Israeli Navy Conducts Commando Raid
Since today is a day we set aside discussing modern cruiser warfare, I thought the following story from the Washington Post was a perfect example of the current practice in seapower, and where the USN needs to be more focused:
Israel’s navy intercepted a cargo ship loaded with smuggled arms late Tuesday night, the latest development in the country’s effort to curb the flow of weapons to militant groups in the area, defense officials said.
The vessel was operating under the flag of Antigua and was rigged to appear as if it was carrying civilian goods, said Lt. Col. Avital Leibovitch, a spokeswoman for the Israel Defense Forces.
A navy special forces unit boarded the ship about 100 miles off the Israeli coast and found “dozens of containers” of arms, she said.
“We had a suspicion” about the ship, which had passed through the Suez Canal and was heading north, Leibovitch said.
The ship was towed to the Israeli port of Ashdod for further investigation. Leibovitch said the IDF expected to release more details on the ship, the cargo and the crew later on Wednesday.
She did not provide details on the type of weapons the ship was carrying or the suspected destination.
For the record, the US Navy, like the Israelis, are pretty good at this type of warfare, which is what we insist is a return to traditional surface cruiser combat. Mostly dealing with commerce, it also involves tackling piracy and smuggling, especially arms smuggling, but also narcotics.
That said, current building programs are nowhere near where they need to be to conduct this type of conflict on a global scale. Today we use our most expensive and powerful Aegis battleships for this work, which is a terrible waste of resources, especially when such expensive vessels should be elsewhere guarding against more sophisticated threats. We discussed the problem a while back with Seeking the New Cruisers:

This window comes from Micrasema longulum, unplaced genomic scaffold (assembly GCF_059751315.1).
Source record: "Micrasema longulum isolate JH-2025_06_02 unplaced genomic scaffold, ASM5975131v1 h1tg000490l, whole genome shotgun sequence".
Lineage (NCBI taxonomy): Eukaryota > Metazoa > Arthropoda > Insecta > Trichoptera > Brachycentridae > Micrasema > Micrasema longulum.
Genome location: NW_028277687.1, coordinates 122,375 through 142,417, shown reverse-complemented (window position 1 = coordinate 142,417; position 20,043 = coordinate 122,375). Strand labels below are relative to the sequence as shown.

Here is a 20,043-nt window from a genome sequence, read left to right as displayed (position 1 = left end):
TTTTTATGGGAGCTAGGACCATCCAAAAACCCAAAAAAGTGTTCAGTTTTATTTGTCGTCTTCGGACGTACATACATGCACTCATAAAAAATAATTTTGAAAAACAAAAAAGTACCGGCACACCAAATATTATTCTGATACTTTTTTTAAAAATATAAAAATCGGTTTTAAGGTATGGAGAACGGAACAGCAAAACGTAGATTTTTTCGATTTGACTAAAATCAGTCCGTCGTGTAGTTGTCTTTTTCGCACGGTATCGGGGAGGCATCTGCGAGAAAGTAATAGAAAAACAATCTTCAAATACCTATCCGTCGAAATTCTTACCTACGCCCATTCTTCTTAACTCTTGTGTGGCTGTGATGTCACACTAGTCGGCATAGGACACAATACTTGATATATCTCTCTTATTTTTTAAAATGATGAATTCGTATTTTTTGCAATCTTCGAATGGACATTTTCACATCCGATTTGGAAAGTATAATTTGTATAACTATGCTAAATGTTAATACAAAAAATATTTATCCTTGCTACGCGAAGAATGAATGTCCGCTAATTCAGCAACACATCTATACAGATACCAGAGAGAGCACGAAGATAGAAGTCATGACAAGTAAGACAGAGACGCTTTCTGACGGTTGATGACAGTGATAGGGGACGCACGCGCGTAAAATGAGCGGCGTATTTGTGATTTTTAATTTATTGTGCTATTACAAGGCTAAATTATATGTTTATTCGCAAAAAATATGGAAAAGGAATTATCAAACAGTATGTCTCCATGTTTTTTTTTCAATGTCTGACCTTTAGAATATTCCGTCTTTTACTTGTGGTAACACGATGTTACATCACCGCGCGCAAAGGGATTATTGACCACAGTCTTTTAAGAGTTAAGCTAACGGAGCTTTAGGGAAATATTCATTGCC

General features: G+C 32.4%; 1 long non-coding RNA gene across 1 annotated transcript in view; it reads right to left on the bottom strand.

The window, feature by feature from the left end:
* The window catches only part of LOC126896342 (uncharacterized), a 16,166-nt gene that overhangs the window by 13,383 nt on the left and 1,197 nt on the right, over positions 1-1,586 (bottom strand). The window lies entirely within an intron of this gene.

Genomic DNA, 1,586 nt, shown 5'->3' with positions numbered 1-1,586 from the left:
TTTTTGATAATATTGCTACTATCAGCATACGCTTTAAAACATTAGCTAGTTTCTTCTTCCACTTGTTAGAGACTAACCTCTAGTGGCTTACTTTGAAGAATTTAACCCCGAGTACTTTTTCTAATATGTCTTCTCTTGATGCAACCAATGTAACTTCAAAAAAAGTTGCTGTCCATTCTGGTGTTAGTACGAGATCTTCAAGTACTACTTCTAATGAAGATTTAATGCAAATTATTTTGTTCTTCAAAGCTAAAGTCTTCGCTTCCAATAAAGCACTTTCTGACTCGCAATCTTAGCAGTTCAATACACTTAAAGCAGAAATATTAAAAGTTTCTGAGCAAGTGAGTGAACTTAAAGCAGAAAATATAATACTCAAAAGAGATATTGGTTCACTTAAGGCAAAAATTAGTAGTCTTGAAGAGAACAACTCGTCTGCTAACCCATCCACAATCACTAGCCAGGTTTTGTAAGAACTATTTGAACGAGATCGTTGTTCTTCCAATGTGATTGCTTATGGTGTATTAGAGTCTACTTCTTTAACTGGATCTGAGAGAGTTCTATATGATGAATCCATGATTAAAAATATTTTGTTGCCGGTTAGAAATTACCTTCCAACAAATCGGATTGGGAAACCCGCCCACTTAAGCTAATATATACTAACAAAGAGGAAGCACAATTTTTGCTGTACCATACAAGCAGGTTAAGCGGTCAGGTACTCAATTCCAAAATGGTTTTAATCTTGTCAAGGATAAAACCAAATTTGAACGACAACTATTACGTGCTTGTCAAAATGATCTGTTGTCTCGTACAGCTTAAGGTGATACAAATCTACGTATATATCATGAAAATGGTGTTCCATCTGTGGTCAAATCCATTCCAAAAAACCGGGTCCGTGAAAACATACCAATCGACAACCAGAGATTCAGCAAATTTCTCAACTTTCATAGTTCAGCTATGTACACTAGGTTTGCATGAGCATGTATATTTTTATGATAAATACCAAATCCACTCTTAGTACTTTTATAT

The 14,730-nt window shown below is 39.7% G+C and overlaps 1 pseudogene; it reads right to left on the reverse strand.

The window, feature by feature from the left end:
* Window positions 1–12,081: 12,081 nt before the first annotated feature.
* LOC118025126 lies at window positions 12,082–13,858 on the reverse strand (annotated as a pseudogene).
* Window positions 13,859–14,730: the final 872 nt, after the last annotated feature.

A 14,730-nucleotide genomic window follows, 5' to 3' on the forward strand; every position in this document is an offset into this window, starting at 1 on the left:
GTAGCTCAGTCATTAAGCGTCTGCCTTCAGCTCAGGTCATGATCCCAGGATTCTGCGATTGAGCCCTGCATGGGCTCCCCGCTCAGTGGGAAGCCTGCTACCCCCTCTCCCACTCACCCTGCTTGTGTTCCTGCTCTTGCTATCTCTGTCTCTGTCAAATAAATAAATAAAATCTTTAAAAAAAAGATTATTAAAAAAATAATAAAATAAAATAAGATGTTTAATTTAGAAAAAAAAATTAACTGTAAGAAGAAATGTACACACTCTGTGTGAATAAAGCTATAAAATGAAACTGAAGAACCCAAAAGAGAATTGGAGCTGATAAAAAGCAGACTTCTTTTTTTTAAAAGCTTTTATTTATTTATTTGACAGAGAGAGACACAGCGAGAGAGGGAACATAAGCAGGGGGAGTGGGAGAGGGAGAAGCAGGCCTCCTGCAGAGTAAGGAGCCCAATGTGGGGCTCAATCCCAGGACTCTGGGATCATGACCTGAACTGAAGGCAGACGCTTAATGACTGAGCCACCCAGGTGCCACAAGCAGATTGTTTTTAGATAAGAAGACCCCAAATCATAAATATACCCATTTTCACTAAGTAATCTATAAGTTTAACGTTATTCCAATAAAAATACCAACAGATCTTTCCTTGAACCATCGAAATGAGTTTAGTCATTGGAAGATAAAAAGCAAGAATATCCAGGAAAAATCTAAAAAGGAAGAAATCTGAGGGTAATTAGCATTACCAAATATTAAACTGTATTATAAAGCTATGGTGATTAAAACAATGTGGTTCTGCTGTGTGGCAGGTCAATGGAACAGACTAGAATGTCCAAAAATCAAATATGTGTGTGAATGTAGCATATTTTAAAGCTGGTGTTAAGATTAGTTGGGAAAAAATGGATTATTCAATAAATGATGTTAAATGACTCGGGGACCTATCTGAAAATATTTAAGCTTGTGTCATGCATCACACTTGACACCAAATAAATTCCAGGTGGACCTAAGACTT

Today’s modern naval combatants which were adequate dealing with their Soviet counterparts of 20 years hence, the deep diving nuclear boats, have been hard pressed to contain those most minor of nautical threats, the pirates and smugglers. Now they are faced with suicide boats foreshadowing the spread of radical jihad at sea. Though there have been some successes, such as the USS Bainbridge’s take-down of pirate kidnappers off Somalia, or HMS Iron Duke’s headline-making anti-drug patrols in the Caribbean, such vessels are too large, too costly, and too few to manage these missions and still contend with traditional roles should they arise. As we see with the growing ballistic missile threat, plus rising China and historically belligerent Russia, such vessels and their heightened abilities are of better use elsewhere than in the backwaters of the Third World.
The new cruisers should be more like the littoral combat ship, only cheaper, easier to build, and deployed in large numbers. In no way can we ensure the safety of the sealanes building only $1 billion dollar battleships or even half billion dollar ones like the LCS. We can and must do better or they win.